About the Book

Avalon High seems like a typical high school, attended by typical students: There’s Lance, the jock. Jennifer, the cheerleader. And Will, senior class president, quarterback, and all-around good guy.

But not everybody at Avalon High is who they appear to be…not even, as new student Ellie is about to discover, herself. What part does she play in the drama that is unfolding? What if the bizarre chain of events and coincidences she has pieced together means—as with the court of King Arthur—tragedy is fast approaching Avalon High?

Worst of all, what if there’s nothing she can do about it?


  • 4-week run in #3 spot on the New York Times Children's Chapter Books Best Sellers List
  • A Publishers Weekly Best Seller
  • Selected by the New York Public Library as a 2007 "Book for the Teen Age"
  • Named to the 2007 Texas Lone Star Reading List
  • Nominated for the 2007 ALA Quick Picks for Reluctant Readers List
  • Nominated for the Kentucky Bluegrass Award
  • Nominated for the 2010 Abraham Lincoln Illinois High School Book Award
  • Nominated by YALSA as a 2010 Popular Paperback in "Twists on a Tale" category

Publication Information

  • HarperCollins (US), published January 2006
    (Trade paperback edition published July 2007)
  • Brazil: Distribuidora Record
  • France: Hachette Jeunesse
  • Germany: Blanvalet
  • Hebrew: Miskal Publishers
  • Hungary: Cicero
  • Indonesia: PT Gramedia Pustaka Utama
  • Italy: Fabbri/Rizzoli
  • Japan: Riron-sha
  • Poland: Amber Publishing
  • Russia: AST
  • Sweden: Tiden
  • Thailand: Physics Center
  • United Kingdom: Macmillan, published in January 2006


“The author weaves together fantasy, romance, and history. Well done with good characters and a good dose of style. It will fly off the shelves.”

“Readers will thoroughly enjoy the twists and turns of the story.”
—The Horn Book

“The prose and story gallop along with a style that will easily appeal to fans of fantasy and realistic fiction alike. Very nicely done.”
—Kirkus Reviews



And by the moon the reaper weary,
Piling sheaves in uplands airy,
Listening, whispers
“’Tis the fairy Lady of Shalott.”

“You are so lucky.”

Trust my best friend Nancy to see things that way. Nancy is what you would call an optimist.

Not that I’m a pessimist, or anything. I’m just . . . practical. At least according to Nancy. Apparently, I’m also lucky.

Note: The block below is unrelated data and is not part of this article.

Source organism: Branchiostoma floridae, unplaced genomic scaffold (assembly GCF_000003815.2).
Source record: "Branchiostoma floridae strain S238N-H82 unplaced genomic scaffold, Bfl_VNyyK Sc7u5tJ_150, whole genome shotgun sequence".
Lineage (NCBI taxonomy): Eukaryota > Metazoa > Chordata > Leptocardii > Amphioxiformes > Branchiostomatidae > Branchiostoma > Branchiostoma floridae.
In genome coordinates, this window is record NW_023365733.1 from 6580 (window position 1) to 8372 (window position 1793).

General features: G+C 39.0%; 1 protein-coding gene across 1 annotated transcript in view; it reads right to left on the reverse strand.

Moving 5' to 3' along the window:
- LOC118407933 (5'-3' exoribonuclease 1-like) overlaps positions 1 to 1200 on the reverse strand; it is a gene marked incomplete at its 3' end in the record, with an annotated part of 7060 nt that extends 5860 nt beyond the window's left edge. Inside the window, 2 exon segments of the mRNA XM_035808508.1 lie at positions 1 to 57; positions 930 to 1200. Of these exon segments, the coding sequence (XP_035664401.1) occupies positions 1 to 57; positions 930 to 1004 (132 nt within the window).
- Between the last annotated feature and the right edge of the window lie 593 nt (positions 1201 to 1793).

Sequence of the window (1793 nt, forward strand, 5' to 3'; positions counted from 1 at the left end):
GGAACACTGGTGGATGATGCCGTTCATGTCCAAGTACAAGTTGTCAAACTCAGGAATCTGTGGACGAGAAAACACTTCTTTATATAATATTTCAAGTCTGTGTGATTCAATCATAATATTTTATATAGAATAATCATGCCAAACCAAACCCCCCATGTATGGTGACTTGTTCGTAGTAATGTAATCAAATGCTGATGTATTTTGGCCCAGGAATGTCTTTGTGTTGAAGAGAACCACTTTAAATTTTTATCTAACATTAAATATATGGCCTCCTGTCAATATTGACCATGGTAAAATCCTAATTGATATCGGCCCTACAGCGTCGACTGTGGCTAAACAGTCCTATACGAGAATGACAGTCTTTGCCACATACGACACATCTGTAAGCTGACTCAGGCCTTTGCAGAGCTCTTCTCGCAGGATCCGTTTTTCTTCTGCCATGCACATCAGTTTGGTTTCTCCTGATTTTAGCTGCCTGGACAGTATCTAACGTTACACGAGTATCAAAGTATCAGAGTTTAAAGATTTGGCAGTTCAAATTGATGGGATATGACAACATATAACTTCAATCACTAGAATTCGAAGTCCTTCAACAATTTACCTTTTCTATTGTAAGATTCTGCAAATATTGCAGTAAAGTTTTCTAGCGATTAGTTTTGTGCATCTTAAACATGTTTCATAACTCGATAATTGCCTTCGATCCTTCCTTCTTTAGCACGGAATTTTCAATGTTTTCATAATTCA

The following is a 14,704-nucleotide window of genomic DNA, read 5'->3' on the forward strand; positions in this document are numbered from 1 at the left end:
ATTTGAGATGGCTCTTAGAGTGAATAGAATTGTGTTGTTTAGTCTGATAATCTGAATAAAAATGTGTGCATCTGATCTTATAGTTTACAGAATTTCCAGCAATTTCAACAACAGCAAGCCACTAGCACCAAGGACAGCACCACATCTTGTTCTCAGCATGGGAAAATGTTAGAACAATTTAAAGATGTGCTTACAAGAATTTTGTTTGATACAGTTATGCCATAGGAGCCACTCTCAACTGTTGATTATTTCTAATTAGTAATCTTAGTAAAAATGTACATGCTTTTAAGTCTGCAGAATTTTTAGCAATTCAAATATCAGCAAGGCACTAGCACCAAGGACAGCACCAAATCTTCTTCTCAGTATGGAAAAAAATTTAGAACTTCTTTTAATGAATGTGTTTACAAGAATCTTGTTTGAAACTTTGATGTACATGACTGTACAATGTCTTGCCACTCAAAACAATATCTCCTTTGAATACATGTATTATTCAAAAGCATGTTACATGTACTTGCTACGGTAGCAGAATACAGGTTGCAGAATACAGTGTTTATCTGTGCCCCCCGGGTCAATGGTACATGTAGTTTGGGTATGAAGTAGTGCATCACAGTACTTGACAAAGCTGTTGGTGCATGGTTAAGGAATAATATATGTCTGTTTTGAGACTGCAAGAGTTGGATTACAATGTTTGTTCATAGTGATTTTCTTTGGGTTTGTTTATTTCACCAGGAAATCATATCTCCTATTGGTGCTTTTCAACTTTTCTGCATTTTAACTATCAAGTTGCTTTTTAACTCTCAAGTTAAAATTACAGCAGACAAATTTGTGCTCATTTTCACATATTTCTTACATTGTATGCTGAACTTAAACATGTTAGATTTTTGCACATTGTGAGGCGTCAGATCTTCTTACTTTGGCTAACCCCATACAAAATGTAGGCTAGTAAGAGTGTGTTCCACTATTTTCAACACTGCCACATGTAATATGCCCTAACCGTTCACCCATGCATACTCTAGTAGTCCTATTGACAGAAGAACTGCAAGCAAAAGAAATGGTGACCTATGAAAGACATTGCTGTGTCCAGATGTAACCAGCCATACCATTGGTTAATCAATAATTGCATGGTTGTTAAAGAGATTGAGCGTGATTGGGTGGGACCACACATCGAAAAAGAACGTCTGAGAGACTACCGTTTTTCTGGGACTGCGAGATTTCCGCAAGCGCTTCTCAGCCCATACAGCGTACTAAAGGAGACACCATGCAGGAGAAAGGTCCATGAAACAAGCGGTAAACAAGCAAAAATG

“Lucky?” I echoed into the phone. “In what way am I lucky?”

“Oh, you know,” Nancy said. “You get to start over. In a whole new school. Where no one knows you. You can be whoever you want to be. You can give yourself a total personality makeover, and there won’t be anyone around to be all, ‘Who do you think you’re kidding, Ellie Harrison? I remember when you ate paste in first grade.’ ”

“I never thought of it that way,” I said. Because I hadn’t. “Anyway, you were the one who ate paste.”

“You know what I mean.” Nancy sighed. “Well. Good luck. With school and everything.”

“Yeah,” I said, sensing even over the thousand-mile difference between us, that, it was time to hang up. “Bye.”

“Bye,” Nancy said. Then added, “You’re so lucky.”

Really, up until Nancy said this, I hadn’t thought there was anything lucky about my situation at all. Except maybe the fact that there’s a pool in the backyard of our new house. We never had a pool of our own. Before, if Nancy and I wanted to go to the pool, we had to get on our bikes and ride five miles—mostly uphill—to Como Park.

I have to say, when my parents broke the news about the sabbatical, the fact that they were quick to add, “And we’re renting a house with a pool!” was the only thing that kept down the vomit that started coming up in my throat. If you are a child of professors, sabbatical is probably about the dirtiest word in your own personal vocabulary. Every seven years, most professors get offered one—basically a yearlong vacation, so they can recharge and try to write and publish a book.

Professors love sabbaticals.

Their kids hate them.

Because would you really want to uproot and leave all your friends, make all new friends at a whole new school and just be getting to think, “Okay, this isn’t so bad,” only to have to uproot yourself again a year later and go back where you came from?

No. Not if you’re sane, anyway.

At least this sabbatical isn’t as bad as the last one, which was in Germany. Not that there’s anything wrong with Germany. I still exchange e-mails with Anne-Katrin, the girl I shared a desk with in the weird German school I went to there.

But come on. I had to learn a whole other language!

At least with this one, we’re still in America. And okay, we’re outside Washington, D.C., which isn’t like the rest of America. But everyone here speaks English. So far. And there’s a pool.

Having your own pool is a lot of responsibility, it turns out. I mean, every morning you have to check the filters and make sure they aren’t all jammed up with leaves or dead moles. There’s almost always a frog or two in ours. Usually, if I get out there early enough, they’re still alive. So then I have to conduct a frog rescue expedition.

The only way you can rescue the frogs is to reach down into the water to pull the filter basket out, so I’ve ended up touching all sorts of really gross stuff that floats in there, like dead beetles and newts and, a few times, drowned mice. Once there was a snake. It was still alive. I pretty much draw the line at touching anything that is capable of sending paralyzing streams of poison into my veins, so I yelled to my parents that there was a snake in the filter basket.